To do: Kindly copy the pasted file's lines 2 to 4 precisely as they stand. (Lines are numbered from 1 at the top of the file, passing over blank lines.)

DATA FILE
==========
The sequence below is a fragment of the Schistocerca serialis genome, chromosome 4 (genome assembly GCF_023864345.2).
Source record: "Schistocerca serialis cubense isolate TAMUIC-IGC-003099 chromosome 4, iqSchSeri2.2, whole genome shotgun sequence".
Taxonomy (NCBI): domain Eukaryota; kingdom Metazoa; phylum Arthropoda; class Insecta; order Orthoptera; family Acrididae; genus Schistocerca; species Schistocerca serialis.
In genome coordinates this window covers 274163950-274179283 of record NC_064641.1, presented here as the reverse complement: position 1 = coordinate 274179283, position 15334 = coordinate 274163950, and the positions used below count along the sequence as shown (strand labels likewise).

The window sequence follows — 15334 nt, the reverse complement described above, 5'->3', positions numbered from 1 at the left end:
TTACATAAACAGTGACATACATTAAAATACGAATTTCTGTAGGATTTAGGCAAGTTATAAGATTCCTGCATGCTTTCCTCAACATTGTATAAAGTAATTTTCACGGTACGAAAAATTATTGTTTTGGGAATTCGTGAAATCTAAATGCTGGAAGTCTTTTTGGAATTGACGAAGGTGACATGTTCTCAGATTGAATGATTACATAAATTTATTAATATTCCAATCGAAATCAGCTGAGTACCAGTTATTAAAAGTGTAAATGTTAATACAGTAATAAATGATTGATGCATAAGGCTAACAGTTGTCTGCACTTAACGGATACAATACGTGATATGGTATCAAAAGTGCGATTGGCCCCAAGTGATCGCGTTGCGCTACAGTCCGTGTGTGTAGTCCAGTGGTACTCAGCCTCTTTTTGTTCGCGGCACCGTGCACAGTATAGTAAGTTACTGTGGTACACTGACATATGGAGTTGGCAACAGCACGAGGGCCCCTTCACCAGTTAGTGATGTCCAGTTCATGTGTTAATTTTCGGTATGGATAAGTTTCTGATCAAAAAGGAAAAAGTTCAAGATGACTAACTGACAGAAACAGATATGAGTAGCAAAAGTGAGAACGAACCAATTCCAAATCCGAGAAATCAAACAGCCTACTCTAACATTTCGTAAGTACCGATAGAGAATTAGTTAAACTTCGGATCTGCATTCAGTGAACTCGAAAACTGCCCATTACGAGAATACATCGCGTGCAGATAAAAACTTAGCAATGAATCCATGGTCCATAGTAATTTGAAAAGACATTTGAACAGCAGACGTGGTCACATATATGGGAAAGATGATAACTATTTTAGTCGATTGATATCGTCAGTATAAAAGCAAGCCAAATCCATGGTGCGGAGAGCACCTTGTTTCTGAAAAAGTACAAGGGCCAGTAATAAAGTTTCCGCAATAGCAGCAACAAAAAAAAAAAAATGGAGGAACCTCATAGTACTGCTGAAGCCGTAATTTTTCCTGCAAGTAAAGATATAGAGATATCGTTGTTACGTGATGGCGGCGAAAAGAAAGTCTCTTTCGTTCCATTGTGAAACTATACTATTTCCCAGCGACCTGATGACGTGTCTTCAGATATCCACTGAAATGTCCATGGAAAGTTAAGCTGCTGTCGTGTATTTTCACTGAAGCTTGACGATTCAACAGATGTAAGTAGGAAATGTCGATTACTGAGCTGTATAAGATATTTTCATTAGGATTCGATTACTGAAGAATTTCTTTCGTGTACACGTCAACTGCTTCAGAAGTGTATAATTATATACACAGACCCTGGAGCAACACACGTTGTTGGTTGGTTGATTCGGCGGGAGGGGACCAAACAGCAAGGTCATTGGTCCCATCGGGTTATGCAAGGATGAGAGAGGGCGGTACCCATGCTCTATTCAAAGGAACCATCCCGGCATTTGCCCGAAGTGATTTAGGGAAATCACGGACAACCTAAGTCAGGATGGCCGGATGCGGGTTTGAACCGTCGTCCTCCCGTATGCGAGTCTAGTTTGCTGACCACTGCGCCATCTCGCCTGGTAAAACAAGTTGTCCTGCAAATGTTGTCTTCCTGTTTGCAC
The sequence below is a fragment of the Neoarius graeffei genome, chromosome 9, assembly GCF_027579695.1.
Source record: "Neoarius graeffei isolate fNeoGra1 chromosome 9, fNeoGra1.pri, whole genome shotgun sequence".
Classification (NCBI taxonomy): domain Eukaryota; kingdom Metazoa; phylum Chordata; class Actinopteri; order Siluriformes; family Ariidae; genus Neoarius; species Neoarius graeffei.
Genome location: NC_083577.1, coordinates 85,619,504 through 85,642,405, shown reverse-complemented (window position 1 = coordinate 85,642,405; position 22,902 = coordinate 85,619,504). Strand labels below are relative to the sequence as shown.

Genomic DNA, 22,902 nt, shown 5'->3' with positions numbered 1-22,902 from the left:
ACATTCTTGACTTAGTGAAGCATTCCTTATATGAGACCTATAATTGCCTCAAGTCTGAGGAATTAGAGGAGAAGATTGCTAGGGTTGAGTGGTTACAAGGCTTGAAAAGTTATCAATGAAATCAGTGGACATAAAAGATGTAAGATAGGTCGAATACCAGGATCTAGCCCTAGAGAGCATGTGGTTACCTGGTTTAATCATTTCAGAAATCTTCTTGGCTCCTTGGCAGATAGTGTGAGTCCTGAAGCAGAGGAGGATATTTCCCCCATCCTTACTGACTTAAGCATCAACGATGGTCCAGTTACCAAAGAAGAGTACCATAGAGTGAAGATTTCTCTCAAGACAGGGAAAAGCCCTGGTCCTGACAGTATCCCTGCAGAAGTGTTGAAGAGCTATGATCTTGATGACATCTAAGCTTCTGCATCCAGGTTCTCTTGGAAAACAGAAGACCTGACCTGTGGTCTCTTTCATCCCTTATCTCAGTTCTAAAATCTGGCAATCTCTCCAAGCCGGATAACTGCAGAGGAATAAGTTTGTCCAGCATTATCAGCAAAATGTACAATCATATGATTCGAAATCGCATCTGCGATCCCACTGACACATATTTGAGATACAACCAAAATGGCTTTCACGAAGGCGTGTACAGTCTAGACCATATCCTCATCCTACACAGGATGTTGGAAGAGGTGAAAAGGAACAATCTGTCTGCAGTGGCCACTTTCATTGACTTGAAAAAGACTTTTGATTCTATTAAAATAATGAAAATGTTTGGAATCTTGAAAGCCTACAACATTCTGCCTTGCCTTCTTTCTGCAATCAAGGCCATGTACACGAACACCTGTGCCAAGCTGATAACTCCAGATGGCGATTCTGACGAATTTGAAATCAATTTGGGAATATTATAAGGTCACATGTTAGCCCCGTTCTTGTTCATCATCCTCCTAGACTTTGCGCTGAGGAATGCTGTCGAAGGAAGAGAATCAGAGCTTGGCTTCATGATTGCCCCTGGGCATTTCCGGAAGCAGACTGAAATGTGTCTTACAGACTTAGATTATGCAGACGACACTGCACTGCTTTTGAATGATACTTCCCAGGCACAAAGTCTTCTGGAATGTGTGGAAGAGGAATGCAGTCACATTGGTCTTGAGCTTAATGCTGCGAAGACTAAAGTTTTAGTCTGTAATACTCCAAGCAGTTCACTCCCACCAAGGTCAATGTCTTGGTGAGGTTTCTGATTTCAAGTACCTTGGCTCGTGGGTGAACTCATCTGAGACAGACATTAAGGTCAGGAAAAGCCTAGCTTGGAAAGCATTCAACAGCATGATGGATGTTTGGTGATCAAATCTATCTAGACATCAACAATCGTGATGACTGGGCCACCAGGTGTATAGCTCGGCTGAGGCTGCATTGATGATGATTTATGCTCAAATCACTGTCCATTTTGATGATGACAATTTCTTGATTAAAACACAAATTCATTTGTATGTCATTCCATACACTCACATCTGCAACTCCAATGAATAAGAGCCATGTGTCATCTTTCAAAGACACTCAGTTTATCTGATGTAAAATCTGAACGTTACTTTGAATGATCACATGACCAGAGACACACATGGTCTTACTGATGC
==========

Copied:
Source record: "Schistocerca serialis cubense isolate TAMUIC-IGC-003099 chromosome 4, iqSchSeri2.2, whole genome shotgun sequence".
Taxonomy (NCBI): domain Eukaryota; kingdom Metazoa; phylum Arthropoda; class Insecta; order Orthoptera; family Acrididae; genus Schistocerca; species Schistocerca serialis.
In genome coordinates this window covers 274163950-274179283 of record NC_064641.1, presented here as the reverse complement: position 1 = coordinate 274179283, position 15334 = coordinate 274163950, and the positions used below count along the sequence as shown (strand labels likewise).